Buffalo Ranching Topic of Discussion at DuBois Area Historical Society

DUBOIS – It isn’t everyone who gets to raise once nearly extinct animals in an area where they once roamed freely.

Brian Hineman owner of Nature’s Comeback Bison Ranch is one of those privileged few and he will describe his experience in ‘Buffalo Ranching In Western Pennsylvania,’ as the April 17 speaker for the DuBois Area Historical Society. The program begins at 7:30 p.m. in the E.D. Reitz Museum, 28-34 W. Long Ave., DuBois. It is free and open to the public.

Bison, also known as the American buffalo, once roamed the woods of Pennsylvania, with the last one being killed in 1886 and the rest pushed out as the civilization advanced.

In 1993, following three years of research, Hineman decided to go into bison raising at his ranch outside of Punxsutawney. It is a different style of ranching. The pasture raised bison do not require barns, but are much harder to handle than cattle. At any one time, Hineman generally has 28 of the shaggy animals on his farm.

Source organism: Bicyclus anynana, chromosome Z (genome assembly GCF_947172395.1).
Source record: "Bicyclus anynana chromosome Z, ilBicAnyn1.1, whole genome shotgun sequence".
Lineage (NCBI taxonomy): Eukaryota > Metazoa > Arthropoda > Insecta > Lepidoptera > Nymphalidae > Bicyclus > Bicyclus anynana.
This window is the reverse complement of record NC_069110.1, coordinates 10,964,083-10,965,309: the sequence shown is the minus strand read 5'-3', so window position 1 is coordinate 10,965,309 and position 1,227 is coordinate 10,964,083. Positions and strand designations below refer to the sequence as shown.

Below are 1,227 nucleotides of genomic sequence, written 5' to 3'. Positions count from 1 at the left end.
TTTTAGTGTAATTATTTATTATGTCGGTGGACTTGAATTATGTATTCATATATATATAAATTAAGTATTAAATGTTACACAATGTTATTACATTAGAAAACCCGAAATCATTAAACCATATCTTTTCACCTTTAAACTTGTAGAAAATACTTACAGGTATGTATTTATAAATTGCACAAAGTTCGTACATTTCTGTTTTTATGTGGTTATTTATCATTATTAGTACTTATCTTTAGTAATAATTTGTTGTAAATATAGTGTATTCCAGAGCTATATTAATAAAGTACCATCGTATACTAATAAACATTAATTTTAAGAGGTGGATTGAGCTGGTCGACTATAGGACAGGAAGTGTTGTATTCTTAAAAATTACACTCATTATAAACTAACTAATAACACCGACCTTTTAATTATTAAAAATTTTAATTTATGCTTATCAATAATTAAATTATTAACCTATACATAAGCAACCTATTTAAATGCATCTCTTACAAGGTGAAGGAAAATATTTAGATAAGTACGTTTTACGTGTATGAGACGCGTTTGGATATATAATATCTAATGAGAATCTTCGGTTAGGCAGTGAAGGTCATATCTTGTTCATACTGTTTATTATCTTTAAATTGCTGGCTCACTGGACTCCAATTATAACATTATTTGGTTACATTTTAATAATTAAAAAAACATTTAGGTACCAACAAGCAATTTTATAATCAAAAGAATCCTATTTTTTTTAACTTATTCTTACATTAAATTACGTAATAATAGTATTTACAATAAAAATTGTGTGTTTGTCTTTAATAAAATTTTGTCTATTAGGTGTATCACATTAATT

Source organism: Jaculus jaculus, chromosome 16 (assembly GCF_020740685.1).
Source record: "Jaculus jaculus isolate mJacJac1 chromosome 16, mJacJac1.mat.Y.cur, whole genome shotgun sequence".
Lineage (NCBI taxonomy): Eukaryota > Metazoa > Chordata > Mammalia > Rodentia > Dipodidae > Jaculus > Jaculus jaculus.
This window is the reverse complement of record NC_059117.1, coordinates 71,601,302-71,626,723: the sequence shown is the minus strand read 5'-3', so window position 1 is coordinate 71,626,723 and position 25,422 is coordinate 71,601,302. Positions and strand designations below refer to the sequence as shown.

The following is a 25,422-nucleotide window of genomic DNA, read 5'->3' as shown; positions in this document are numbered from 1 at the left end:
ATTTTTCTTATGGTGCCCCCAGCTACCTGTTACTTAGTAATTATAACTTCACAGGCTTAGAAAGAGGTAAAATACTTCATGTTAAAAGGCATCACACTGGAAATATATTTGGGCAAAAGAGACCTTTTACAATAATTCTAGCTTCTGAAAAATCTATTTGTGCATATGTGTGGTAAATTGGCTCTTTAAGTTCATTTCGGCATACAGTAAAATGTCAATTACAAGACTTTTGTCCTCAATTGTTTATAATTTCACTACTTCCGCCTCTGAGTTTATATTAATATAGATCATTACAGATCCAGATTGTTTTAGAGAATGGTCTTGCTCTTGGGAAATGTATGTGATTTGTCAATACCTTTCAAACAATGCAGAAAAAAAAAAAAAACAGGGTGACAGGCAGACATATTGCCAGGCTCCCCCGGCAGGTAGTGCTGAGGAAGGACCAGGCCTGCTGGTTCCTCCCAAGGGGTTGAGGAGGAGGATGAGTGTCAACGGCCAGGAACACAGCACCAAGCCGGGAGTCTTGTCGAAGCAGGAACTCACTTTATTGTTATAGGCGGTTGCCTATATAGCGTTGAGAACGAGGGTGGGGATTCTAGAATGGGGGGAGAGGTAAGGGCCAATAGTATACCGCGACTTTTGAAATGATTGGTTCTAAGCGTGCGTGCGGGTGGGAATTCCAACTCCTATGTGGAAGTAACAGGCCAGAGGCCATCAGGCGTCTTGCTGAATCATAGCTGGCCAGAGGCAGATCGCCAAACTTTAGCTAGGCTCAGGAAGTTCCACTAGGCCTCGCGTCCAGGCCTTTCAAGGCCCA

“I had worked in the cattle industry before and thought I was familiar with what needed to be done,” said Heinman. “But these are rare, still wild animals. I decided to focus on the native American bison and use them the way they were used in the past. All parts of the animal get used in some way when they are sold.”

Hineman has markets for the U.S.D.A. approved meat in DuBois, Pittsburgh, and Ligonier. His bison are raised without use of growth hormones or drugs. No grain is fed to add extra fat. Because of these factors, bison meat is looked at as a healthy eating alternative by many heart surgeons.

“My goal is to improve the animal. At one time there were 60 to 120 million in the United States,” said Hineman. “There were only 1,000 left when efforts were made to bring them back. I would like to see them back in the state they were in before the slaughter began.”

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